Smile finally made the tag to Black, who sprung in with a bionic elbow from the top rope, then a roundhouse kick to McCluskey. Bruce took a back body drop, as Black followed up with leaping forearms into the corner, then a double dropkick to the Young Bloods. A pair of topes sent the Young Bloods into the barriers, before a springboard moonsault on McCluskey earned Black a two-count.

Black climbed to the top rope for a 450 Splash, but Bruce cut him off and McCluskey picked Black off the top turnbuckles and flipped him into a facebuster for a near-fall. Bruce misses a frog splash on Black, and got rolled up for a near-fall, before the Young Bloods try and fail at their assisted German suplex. A missile dropkick from Smile takes down the Young Bloods, as Bruce took a sandwiching pair of superkicks from Smile and Black for a near-fall.

A leg lariat from Smile dropped McCluskey, but the Young Bloods eventually dropped him with a clothesline-assisted German suplex for the win. At times this suffered from the curse of the unadvertised “bonus match”, but this was a decent tag match. I could live without hearing Screaming Ryan Smile again though. Good performer, but those shrieks are annoying. ***¼

Marty Scurll vs. Chris Hero
Although not advertised explicitly as such, this is a return match after Scurll beat Chris Hero two months earlier for PROGRESS. Hero’s gear got lost in transit, so he’s wearing a collection of other people’s gear, including what looks like Pete Dunne’s rolled-down singlet instead of his trunks.

Hero shoves Scurll away from a waistlock to start us with, before Scurll scored a takedown and grabbed a front facelock, which Hero nonchalantly broke out of by lifting up and placing Scurll on the top rope. A wristlock from Scurll takes down Hero, who uses see-saw kip-ups to free himself, then whip Scurll down to the mat.

Hero elbows away a handshake offer, then falls into a knuckle-lock, but he takes Scurll down, only to fall into some elevated headscissors… but Hero stands up and dumps Scurll in the top rope once again. Scurll did his “chicken” pose, and walked straight into a right hand by Hero, then some chops and boots in the ropes.

Hero mocks Scurll’s “shh” routine, and instead of snapping the fingers… just decks him with a forearm, before booting Scurll from a seated position. Scurll rolls back from a back suplex, and locks in the chicken wing, but Hero stands up easily and releases the hold, before tossing Scurll again.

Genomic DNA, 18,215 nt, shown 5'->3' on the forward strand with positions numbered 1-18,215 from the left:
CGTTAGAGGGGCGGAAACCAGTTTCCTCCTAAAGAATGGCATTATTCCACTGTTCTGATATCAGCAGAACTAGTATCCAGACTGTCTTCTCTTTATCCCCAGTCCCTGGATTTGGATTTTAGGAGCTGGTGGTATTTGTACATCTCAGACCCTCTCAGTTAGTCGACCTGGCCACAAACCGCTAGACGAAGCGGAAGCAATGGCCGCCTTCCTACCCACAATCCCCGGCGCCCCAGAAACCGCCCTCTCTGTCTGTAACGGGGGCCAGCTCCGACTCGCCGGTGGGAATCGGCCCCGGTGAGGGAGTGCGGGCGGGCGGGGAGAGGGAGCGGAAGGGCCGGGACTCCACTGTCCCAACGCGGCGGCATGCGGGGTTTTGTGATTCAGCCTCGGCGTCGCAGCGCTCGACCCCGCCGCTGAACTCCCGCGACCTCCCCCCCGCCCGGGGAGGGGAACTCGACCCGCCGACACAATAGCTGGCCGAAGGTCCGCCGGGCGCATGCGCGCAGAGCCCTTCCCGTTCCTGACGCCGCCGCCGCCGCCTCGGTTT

An arm whip drops Hero, who then gets taken into the corner for some stiff chops, but Scurll gets backdropped onto the apron, then a big boot sends him flying into the aisleway by Hero. A tope attempt from Hero was faked out, as he flipped onto the floor, and straight into the path of a superkick off the apron from Scurll, who then stomped onto the arm of Hero on the apron.

Another superkick off the apron dazed Hero, as did a dropkick in the ring, and an enziguiri as Hero was taken off his knees for a near-fall. Scurll stomped on Hero’s wrist again, before another arm whip sent him to the mat. Hero takes some more chops in the corner, then a slap to the face, but Hero fought back with a running knee strike after shoving Scurll out of the corner with his feet.

A leaping forearm into the corner dazed Scurll, as did an enziguiri, before Hero kipped up and landed the Cyclone Kill (discus big boot) for a near-fall. Unfortunately, Andy Simmonz went all Alex Shane on commentary by saying he’d never seen that before. Like me, I guess he’d never seen Hero live before, eh?

Hero waits for Scurll to turn around, but instead of a discus forearm, he pulls a Scurll and does a “just kidding” big boot, then a release suplex for a near-fall. After that near-fall, Hero climbed to the top rope and went for a moonsault, but he crashed and burned as Scurll rolled away, and followed up with two kicks to the head, then hit the Graduation (swinging double underhook suplex) for another two-count.

Scurll then aped one of Hero’s former students and tag team partners, by trying for Cesaro’s Neutraliser, but Hero back body dropped out of it for a near-fall. Hero was then lifted up in an inverted torture rack into a flapjack for another two for Scurll. A spit-laden slap from Scurll angers Hero, who then takes a series of lariats, only to reply with a discus forearm after Hero had blocked a lariat.